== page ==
Author Interview – Jim Overturf

Author Interviews 27 March 2010 | 0 Comments

 What surprised you the most about the book writing process?

How incredibly difficult it is to avoid the TELL-TELL-TOLD writing technique I used for 30 years writing training manuals.  During my engineering career I wrote hundreds of training programs.  In every lesson plan, (1) you tell the trainee that you are going to tell him/her something, then (2) you tell them the something, and then (3) you tell them you told them.

 But in fiction, readers don’t like that format.  Fiction must move forward in a straight line, a short straight line.  My old instincts sometimes rear their ugly heads, and I revert to my pre-fiction nature. 

  Did you have any favorite experiences when writing your book?

There were dozens of AH-HAH moments when an epiphany showed me the way to solve plotting problems, or other issues.

 Other favorite experiences were the many times when I sat back to analyze the direction the story was going, and I would come up with a totally different line of thought that made the story move in new and  different directions, with many new and different possible paths ahead.

 What do you hope your readers will gain from reading your book?

I hope my readers will have an enjoyable and relaxing experience reading my books and that the book entertains them.  I always hope my readers finish the book with a sense that it was a good investment.

 What projects are you currently working on?

Book No. 3 in the Kurt Maxxon series, Carpentier Falls, is currently in editing.  It will be ready to send to the publisher early next year.  It should be released in April or May 2010.

 Is writing your sole career? If not, what else do you do?

I retired in late 2003 from a career in engineering/project management.  Writing is my main work effort each day.  I’ve also become a career student, taking computer courses at the local community college.  That career is about to come to an end, however, since I’ve taken all the computer courses they offer.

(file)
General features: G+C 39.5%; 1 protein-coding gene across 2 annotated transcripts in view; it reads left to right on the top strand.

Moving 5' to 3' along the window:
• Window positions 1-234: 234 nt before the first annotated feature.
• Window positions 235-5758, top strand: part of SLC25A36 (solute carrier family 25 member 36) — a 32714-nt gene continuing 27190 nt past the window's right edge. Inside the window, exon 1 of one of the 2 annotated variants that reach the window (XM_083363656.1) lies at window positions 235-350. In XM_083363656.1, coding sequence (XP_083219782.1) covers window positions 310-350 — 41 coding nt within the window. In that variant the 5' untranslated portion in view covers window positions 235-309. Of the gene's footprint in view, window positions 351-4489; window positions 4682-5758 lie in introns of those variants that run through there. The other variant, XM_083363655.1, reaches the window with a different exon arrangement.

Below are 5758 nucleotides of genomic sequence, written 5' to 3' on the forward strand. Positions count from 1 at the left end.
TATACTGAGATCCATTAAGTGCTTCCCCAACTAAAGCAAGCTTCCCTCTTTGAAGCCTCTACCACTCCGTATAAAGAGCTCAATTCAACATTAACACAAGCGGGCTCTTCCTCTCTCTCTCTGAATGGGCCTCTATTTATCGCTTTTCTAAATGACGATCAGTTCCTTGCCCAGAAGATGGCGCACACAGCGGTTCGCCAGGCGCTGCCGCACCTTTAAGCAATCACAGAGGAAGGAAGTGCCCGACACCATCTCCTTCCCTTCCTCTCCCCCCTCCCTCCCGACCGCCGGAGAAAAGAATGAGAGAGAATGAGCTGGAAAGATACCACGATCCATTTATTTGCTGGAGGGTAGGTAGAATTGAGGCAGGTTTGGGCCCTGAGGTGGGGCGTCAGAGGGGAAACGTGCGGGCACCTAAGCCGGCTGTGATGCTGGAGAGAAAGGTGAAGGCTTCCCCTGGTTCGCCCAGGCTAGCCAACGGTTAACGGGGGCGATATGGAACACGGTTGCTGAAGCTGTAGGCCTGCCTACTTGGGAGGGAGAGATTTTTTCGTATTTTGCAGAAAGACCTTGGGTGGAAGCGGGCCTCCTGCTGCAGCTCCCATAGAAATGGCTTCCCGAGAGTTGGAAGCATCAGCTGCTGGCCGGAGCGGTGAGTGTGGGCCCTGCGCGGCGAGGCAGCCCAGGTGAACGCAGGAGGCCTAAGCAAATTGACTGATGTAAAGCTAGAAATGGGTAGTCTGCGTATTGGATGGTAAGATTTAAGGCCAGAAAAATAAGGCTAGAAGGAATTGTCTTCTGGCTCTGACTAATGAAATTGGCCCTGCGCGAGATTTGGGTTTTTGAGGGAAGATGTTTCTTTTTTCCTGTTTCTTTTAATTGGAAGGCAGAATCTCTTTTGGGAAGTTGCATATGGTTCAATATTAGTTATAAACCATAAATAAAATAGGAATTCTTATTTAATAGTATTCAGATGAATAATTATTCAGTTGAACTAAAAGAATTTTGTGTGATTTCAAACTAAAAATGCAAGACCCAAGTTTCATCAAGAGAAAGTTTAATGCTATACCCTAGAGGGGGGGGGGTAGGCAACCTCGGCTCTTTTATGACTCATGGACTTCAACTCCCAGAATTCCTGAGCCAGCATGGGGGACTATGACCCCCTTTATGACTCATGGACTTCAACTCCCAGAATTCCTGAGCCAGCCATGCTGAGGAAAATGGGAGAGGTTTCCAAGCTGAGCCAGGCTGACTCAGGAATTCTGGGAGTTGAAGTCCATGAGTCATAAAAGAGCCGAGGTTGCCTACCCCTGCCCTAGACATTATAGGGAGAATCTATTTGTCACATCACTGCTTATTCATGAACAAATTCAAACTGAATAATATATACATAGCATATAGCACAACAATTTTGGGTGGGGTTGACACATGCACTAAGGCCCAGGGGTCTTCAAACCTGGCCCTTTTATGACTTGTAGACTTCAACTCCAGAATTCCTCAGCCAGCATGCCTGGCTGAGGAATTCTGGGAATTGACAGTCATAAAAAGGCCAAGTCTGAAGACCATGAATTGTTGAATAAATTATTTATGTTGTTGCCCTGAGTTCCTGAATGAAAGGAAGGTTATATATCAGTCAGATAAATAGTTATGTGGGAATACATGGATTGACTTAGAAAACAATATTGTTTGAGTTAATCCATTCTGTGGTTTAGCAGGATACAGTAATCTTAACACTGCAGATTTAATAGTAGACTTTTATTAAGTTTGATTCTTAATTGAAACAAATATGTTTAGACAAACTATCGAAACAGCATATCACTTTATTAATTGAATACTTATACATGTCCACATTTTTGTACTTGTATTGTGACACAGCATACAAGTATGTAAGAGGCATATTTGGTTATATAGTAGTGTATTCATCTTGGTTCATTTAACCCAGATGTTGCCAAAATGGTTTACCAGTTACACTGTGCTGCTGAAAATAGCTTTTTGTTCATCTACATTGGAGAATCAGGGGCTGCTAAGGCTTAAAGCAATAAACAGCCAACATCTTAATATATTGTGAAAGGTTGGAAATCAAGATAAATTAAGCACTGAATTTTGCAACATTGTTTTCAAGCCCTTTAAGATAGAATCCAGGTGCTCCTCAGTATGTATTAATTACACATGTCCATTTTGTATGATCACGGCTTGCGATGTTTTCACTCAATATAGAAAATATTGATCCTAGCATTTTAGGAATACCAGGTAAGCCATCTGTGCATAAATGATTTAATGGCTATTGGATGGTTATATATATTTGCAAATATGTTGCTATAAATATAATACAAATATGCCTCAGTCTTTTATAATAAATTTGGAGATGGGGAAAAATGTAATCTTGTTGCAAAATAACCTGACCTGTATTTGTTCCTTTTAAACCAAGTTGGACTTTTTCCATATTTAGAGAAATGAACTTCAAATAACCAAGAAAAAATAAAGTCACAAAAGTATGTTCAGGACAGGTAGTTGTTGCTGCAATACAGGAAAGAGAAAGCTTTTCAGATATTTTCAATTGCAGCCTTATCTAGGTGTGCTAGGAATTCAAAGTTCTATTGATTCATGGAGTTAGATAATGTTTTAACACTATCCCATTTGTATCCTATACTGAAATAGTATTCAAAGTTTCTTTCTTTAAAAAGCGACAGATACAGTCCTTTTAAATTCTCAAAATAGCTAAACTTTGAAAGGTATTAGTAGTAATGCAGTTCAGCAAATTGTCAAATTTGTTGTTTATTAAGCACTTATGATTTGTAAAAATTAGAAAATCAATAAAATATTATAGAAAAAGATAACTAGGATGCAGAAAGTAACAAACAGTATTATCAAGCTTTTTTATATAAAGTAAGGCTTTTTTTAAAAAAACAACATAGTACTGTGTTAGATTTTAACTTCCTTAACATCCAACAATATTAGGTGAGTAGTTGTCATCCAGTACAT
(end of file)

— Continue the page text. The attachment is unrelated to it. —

Did you do any research for your books, or did you write from experience?

Generally, I write about things I have experience with, or know at least a  little about,  but I always do the research needed to verify facts, figures, and other items to get it as right as I can. I don’t agonize over every tiny detail, and operate under the philosophy that “fiction just has to make sense to the reader.”

 How did you come up with your title?

The titles were part of the original scoping idea for the series. Each title is the name of the fictitious town where one of the series books is set.  Each town has a racetrack, and both the town and racetrack have a history, which I’ve developed for each title.

 What books have influenced you the most?

First and foremost would be The Bible.  After that, would be all the books by all the authors I’ve liked over the years.  Start with Aristotle, and come down to modern, Tony Hillerman, Steinbeck, Hemingway, Faulkner. Michener, Ayn Rand, Sue Grafton, Evanovich, and hundreds of others.

 Who was your publisher and why did you choose them?

iUniverse Publishing. I chose them because I wanted to be in control of my time, schedule and future.  I like the Print on Demand (POD) technology because it is more environmentally friendly.  I learned very early that the Greenies don’t mind my desire to sell a million books.  However to print a million books all at once  would require clear cutting 100 acres of trees.  They don’t like that.  If we cut down 100 trees each week to POD a thousand copies of my books, seems to be acceptable to the Greenies.